June Ship of the Month: Rhapsody of the Seas

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The ship of the month for June of 2017 is Royal Caribbean's Rhapsody of the Seas!

Ship Stats

The Rhapsody of the Seas was built in 1997, is a Vision-Class Cruise Ship, and can carry 2,435 passengers. She is 915 feet long, 105.6 feet wide, and comes in at a total of 78,500 tons. Rhapsody's top cruising speed is 22 knots. She features 11 decks with 8 bars and lounges. There are four types of staterooms offered on board. The types include interior staterooms, ocean view staterooms, balcony staterooms, and suites. [metaslider id=2294]

Itinerary

The Rhapsody of the Seas sails seven night Western Caribbean Cruises from Tampa, Florida, during the winter cruising season. Ports of call include Roatan, Honduras; Belize City, Belize; Costa Maya, Mexico; and Cozumel, Mexico. During the summer, she sails six to eight night cruises from Venice, Italy, to Greece and Croatia. Ports of call include Dubrovnik, Croatia; Kotor, Montenegro; Santorini, Greece; Katakolon, Greeece; Corfu, Greece; Piraeus (Athens), Greece; Mykonos, Greece; and Argostoli, Greece.

Pictures

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Incidents

On April 25, 2016, the ship was en-route from Barcelona to Corsica, when at 4:00 AM, a freak wave struck the superstructure, breaking the windows of 5 Oceanview cabins on Deck 3. The incident resulted in many passengers suffering from shock and minor injuries, partial flooding of decks 2 and 3. Passengers from the affected cabins spent the rest of the night at Schooner Bar and the aft lounge Shall We Dance (both on deck 6). In the morning, 45 were relocated to other accommodations, while another 44 disembarked the ship in Corsica. To fix all damages, the scheduled stay in port Ajaccio was extended for 6 hours. As compensation, all affected passengers were fully refunded and received a free RCI cruise certificate. For the 44 that left the ship in Corsica, Royal Caribbean arranged and covered all hotel and travel expenses. The accident occurred in the beginning of a 9-day Mediterranean and Adriatic cruise visiting Corsica, Naples, Sicily, Malta, Montenegro, and Ravenna.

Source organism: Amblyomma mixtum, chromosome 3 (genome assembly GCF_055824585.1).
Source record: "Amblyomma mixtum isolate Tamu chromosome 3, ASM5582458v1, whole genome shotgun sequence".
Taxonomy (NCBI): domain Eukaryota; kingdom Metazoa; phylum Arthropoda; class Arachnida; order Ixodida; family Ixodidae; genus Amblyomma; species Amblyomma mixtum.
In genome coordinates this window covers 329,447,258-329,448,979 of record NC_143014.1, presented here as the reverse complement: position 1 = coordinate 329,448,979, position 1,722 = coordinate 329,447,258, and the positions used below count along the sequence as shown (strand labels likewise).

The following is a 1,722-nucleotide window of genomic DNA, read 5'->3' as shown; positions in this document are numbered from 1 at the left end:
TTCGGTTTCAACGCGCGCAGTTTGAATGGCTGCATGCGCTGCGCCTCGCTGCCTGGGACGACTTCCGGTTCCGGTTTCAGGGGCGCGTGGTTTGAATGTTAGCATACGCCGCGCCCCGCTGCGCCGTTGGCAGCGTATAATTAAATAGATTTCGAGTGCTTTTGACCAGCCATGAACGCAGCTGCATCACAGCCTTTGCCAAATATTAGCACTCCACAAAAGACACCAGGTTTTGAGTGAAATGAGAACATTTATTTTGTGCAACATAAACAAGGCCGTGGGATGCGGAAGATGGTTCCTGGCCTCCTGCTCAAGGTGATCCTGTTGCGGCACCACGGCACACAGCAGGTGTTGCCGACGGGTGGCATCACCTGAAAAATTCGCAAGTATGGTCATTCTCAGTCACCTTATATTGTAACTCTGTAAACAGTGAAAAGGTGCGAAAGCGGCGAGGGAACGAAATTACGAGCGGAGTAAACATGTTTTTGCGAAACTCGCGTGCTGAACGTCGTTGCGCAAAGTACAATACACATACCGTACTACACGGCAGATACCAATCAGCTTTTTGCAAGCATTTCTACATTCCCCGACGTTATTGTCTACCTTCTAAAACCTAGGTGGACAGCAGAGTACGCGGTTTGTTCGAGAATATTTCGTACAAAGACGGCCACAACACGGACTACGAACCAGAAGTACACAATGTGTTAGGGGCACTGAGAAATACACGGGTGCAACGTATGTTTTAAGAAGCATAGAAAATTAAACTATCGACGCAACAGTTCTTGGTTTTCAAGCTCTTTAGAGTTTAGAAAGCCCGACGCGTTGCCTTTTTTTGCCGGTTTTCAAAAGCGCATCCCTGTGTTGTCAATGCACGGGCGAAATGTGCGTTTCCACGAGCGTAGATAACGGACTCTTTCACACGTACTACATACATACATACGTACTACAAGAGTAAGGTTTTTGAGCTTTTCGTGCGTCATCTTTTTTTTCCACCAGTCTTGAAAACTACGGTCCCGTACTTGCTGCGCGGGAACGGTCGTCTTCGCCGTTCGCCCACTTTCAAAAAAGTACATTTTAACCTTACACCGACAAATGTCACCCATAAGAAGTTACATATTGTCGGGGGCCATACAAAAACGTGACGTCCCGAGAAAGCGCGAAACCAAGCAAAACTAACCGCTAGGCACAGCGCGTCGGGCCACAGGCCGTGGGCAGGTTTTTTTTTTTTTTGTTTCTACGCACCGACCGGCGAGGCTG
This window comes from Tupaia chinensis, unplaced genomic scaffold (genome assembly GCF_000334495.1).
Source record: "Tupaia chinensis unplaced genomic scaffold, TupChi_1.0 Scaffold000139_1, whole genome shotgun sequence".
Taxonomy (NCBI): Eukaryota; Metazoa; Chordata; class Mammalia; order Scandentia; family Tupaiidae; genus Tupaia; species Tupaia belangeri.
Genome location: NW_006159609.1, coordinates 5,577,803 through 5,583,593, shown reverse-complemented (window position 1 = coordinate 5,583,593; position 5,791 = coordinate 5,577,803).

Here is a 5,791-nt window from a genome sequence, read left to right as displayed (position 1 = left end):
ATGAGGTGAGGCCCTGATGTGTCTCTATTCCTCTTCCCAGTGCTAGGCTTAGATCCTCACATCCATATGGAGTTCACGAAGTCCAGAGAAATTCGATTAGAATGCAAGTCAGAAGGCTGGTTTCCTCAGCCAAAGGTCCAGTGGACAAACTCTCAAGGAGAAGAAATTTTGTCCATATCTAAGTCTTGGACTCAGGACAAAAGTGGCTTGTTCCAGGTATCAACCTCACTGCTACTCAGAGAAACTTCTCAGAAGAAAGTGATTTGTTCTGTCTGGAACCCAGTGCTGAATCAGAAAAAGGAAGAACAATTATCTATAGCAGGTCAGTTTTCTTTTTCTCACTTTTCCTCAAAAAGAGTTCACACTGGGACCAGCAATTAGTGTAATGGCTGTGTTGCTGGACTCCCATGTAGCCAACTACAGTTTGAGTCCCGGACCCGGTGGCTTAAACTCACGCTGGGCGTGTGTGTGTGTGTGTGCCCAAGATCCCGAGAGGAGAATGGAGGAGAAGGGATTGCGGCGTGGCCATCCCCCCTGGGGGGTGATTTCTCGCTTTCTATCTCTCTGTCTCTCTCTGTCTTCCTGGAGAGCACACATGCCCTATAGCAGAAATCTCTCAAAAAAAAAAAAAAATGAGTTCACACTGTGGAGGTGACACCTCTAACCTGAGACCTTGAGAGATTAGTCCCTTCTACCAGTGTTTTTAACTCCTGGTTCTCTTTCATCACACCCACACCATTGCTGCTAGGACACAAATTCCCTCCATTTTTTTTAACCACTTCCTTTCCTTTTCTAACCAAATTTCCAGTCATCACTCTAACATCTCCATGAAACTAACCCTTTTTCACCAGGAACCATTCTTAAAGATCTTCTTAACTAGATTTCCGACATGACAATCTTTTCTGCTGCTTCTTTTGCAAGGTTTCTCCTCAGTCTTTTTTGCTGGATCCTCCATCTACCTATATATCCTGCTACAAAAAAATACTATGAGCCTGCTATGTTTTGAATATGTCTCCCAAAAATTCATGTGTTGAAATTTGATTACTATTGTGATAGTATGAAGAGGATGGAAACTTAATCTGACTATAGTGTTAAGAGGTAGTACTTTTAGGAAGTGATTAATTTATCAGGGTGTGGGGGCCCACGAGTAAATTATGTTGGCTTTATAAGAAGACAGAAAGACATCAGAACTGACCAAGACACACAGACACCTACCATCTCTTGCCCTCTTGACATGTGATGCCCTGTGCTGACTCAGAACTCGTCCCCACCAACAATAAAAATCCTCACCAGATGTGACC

On July 17, 2012, a 62-year-old male passenger died ashore in Alaska. The deceased, Michael Ray Fullerton, was on a self-organized Alaskan kayaking excursion on Mendenhall Lake. He and 3 members of his family were on a river kayak when it overturned. When the man got tired and couldn’t paddle anymore, the touring group decided to tie all kayaks together. His kayak somehow overturned, and he fell into the ice cold water. When they found and brought him to the shore, he had been in the water for 30 min, and already not breathing. A local fireman tried CPR, but was unsuccessful. The man was pronounced dead at the Juneau’s Bartlett Regional Hospital. The others of the kayaking group were treated for mild hypothermia.

On December 21, 2013, a male passenger fell overboard at 2:00 AM. The ship was en-route from Sydney. When the accident happened, the vessel was 340 miles east of Brisbane. The man’s body was found at 9:30 AM. The P&O Australia’s ship, Pacific Pearl, was also involved in the search and rescue operation.

On April 5, 2013, while on an 8-night South Pacific itinerary from Sydney, the ship’s security staff disembarked a 29-year-old male passenger for rowdy behavior. He was left in Noumea for throwing items overboard from deck 9. Passengers removed from Royal Caribbean ships for violating the line’s “Guest Conduct Policy” are responsible for paying all travel expenses back home.